The Pirates defeated the Reds in 12 innings this afternoon at PNC Park in Pittsburgh, but Jason Grilli was the reason the game went to extra innings after he gave up a game-tying solo homer to Devin Mesoraco in the top of the ninth inning. Pirates manager Clint Hurdle was asked about Grilli’s status as the team’s closer after the game and he indicated that a change could be coming soon.
While today’s blown save was Grilli’s first since April 20, he also served up the game-winning home run on Tuesday night and has allowed five runs on eight hits and five walks over 6 2/3 innings this month. Perhaps most alarmingly, he hasn’t struck out a batter in his last six appearances, which includes 23 batters faced. The 37-year-old right-hander has a 4.34 ERA and 17/10 K/BB ratio over 18 2/3 innings overall this season.
Mark Melancon was solid as the fill-in closer when Grilli was sidelined from late-April to late-May with a strained oblique, so Hurdle could turn to him again amid the struggles. Tony Watson, who owns a dominant 0.81 ERA and 41/8 K/BB ratio over 33 innings, is another option for the gig.
It was assumed already, but Mike Scioscia made it official during Monday’s press conference for new general manager Billy Eppler that he will return as Angels manager in 2016.
Scioscia, the longest-tenured manager in the majors, has been at the helm with the Angels since 2000. There was a clause in his contract which allowed him to opt out after the 2015 season, but he has decided to stay put. He still has three years and $15 million on his contract, which runs through 2018.
Jerry Dipoto resigned as Angels general manager in July amid tension with Scioscia, so there were naturally questions today about what to expect with first-time GM Eppler in the fold. According to David Adler of MLB.com, Scioscia isn’t concerned.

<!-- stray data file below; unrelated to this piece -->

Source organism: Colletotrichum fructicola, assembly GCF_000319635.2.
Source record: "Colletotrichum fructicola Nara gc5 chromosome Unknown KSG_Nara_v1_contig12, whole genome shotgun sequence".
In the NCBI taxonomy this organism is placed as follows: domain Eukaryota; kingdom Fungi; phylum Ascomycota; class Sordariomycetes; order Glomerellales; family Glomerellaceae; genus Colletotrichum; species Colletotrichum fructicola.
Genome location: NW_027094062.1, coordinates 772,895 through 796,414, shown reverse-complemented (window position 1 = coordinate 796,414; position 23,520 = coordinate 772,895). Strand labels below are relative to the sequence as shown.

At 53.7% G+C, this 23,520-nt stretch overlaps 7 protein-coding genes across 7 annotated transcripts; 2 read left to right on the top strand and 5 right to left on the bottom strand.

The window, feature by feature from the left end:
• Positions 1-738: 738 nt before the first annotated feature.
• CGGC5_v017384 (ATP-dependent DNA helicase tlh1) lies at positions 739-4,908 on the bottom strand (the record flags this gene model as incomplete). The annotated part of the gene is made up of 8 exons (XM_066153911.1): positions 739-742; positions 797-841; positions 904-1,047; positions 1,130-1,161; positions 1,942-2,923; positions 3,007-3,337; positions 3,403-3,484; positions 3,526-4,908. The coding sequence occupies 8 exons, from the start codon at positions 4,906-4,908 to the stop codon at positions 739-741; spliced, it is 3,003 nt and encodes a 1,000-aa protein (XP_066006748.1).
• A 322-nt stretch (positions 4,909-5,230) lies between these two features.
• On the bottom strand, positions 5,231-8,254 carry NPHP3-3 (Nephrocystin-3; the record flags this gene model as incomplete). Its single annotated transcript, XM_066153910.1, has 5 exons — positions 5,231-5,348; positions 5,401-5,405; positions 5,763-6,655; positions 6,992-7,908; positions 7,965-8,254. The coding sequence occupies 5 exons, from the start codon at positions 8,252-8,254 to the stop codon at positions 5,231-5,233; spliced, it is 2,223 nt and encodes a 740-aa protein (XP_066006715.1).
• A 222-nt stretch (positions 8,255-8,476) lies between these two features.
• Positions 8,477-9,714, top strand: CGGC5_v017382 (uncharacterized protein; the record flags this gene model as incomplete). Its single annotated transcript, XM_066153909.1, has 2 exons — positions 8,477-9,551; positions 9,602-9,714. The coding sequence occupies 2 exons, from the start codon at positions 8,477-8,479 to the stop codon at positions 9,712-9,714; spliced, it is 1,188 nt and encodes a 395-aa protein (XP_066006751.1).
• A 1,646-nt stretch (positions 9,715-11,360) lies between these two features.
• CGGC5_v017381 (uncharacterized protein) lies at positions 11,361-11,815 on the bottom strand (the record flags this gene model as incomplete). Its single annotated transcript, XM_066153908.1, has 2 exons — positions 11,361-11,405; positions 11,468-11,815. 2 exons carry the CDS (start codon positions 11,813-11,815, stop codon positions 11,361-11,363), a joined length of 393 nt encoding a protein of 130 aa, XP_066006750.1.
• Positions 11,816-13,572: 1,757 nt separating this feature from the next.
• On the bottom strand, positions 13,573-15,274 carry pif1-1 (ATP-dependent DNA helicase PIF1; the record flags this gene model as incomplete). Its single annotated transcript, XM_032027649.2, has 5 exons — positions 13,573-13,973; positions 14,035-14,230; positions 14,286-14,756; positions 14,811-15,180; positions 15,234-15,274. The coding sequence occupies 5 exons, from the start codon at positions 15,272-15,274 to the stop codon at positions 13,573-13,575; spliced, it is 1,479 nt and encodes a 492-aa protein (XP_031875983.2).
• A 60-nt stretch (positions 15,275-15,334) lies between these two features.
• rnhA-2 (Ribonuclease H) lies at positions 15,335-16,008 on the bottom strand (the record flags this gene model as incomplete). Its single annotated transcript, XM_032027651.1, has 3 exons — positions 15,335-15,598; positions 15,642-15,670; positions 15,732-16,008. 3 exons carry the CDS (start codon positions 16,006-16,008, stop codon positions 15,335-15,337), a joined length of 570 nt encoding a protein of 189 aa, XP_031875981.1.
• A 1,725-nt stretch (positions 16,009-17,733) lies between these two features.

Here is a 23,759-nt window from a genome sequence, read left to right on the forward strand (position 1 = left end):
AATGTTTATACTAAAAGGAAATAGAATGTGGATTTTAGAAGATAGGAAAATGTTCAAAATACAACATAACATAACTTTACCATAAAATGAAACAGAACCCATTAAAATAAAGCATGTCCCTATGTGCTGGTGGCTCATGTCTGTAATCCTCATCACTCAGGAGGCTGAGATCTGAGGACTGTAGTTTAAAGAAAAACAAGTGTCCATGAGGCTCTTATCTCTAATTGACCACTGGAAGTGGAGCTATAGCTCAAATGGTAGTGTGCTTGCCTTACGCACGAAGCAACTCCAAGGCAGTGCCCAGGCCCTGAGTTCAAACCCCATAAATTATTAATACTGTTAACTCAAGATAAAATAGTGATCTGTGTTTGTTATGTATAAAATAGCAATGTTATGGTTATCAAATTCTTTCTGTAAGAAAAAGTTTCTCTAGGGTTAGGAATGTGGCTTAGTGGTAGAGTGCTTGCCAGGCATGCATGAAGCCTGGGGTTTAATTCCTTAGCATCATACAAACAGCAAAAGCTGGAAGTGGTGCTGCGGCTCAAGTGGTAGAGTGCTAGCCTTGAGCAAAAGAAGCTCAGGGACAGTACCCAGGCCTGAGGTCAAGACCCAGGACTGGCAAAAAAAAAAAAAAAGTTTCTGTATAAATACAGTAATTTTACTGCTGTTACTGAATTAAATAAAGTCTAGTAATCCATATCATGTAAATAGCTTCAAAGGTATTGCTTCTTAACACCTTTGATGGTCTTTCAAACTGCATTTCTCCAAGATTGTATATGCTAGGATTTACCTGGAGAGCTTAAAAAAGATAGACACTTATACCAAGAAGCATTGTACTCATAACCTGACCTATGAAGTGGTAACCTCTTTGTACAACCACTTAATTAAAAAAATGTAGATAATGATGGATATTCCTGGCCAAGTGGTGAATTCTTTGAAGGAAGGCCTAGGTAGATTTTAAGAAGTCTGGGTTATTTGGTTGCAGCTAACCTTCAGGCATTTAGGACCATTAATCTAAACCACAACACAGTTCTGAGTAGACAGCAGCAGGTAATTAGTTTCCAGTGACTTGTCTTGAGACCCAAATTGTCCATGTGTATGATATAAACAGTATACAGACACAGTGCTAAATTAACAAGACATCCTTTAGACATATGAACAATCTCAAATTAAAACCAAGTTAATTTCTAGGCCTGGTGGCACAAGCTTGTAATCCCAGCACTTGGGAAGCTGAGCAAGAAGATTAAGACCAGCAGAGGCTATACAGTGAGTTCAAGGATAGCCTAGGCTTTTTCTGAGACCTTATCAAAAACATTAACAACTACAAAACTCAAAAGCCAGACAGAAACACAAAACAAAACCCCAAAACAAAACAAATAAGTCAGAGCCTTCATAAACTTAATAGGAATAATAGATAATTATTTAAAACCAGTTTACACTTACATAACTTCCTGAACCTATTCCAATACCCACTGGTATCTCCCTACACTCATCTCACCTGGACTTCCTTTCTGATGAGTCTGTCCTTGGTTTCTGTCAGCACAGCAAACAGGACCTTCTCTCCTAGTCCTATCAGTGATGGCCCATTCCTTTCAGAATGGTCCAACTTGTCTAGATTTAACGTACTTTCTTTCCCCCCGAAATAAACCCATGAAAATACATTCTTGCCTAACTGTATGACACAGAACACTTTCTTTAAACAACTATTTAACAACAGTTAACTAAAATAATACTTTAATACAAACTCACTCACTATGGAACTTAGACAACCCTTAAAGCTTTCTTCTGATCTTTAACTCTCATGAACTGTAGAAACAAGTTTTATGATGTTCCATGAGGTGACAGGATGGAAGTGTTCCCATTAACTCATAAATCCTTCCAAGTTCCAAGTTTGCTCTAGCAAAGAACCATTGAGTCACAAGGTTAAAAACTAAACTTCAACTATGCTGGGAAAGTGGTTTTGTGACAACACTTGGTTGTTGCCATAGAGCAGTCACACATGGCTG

“I think we’re going to mesh very well,” Scioscia said. “If we adjust, or maybe he adjusts to some of the things, there’s going to be collaboration that’s going to make us better.”
Eppler is the fourth general manager during Scioscia’s tenure with the team.
After winning the AL West last season, the Angels finished 85-77 this season and narrowly missed the playoffs. The team hasn’t won a postseason game since 2009.
Astros center fielder Carlos Gomez sat out the final series of the regular season in order to rest a strained left intercostal muscle, but there was good news coming out of a workout today in advance of Tuesday’s Wild Card game vs. the Yankees.
This has been a lingering issue for Gomez, who missed 13 straight games with the injury last month. He aggravated the strain on a throw to home plate last Wednesday and was forced to sit while the Astros fought to keep their season alive. Astros manager A.J. Hinch told reporters last week that Gomez’s injury would typically take 45-50 days to recover from, so it’s fair to wonder how productive he can be during the postseason.
Gomez mostly struggled after coming over from the Brewers at the trade deadline, batting .242 with four home runs and a .670 OPS over 41 games.